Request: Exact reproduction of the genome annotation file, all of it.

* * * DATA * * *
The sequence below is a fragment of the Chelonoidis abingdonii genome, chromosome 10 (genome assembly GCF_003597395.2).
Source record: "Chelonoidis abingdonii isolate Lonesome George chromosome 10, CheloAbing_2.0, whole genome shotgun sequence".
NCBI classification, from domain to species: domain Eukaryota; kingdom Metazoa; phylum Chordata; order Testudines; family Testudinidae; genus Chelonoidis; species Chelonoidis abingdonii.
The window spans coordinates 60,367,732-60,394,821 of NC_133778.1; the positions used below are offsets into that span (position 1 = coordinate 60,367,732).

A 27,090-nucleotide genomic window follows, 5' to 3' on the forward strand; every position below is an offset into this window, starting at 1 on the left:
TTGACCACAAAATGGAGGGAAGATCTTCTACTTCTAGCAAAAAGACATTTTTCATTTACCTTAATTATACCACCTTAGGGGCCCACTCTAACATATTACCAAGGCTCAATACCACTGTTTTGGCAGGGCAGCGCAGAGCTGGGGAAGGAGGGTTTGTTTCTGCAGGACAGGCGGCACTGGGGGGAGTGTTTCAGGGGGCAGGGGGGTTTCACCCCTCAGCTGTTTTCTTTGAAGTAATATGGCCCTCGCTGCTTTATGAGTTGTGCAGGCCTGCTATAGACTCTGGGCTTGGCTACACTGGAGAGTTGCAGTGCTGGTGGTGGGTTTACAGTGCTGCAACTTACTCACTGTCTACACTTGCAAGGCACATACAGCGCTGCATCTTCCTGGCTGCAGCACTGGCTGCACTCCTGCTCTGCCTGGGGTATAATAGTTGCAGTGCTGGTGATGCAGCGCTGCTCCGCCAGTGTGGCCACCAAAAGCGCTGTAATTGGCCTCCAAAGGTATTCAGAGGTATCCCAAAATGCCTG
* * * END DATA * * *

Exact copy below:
The sequence below is a fragment of the Chelonoidis abingdonii genome, chromosome 10 (genome assembly GCF_003597395.2).
Source record: "Chelonoidis abingdonii isolate Lonesome George chromosome 10, CheloAbing_2.0, whole genome shotgun sequence".
NCBI classification, from domain to species: domain Eukaryota; kingdom Metazoa; phylum Chordata; order Testudines; family Testudinidae; genus Chelonoidis; species Chelonoidis abingdonii.
The window spans coordinates 60,367,732-60,394,821 of NC_133778.1; the positions used below are offsets into that span (position 1 = coordinate 60,367,732).

A 27,090-nucleotide genomic window follows, 5' to 3' on the forward strand; every position below is an offset into this window, starting at 1 on the left:
TTGACCACAAAATGGAGGGAAGATCTTCTACTTCTAGCAAAAAGACATTTTTCATTTACCTTAATTATACCACCTTAGGGGCCCACTCTAACATATTACCAAGGCTCAATACCACTGTTTTGGCAGGGCAGCGCAGAGCTGGGGAAGGAGGGTTTGTTTCTGCAGGACAGGCGGCACTGGGGGGAGTGTTTCAGGGGGCAGGGGGGTTTCACCCCTCAGCTGTTTTCTTTGAAGTAATATGGCCCTCGCTGCTTTATGAGTTGTGCAGGCCTGCTATAGACTCTGGGCTTGGCTACACTGGAGAGTTGCAGTGCTGGTGGTGGGTTTACAGTGCTGCAACTTACTCACTGTCTACACTTGCAAGGCACATACAGCGCTGCATCTTCCTGGCTGCAGCACTGGCTGCACTCCTGCTCTGCCTGGGGTATAATAGTTGCAGTGCTGGTGATGCAGCGCTGCTCCGCCAGTGTGGCCACCAAAAGCGCTGTAATTGGCCTCCAAAGGTATTCAGAGGTATCCCAAAATGCCTG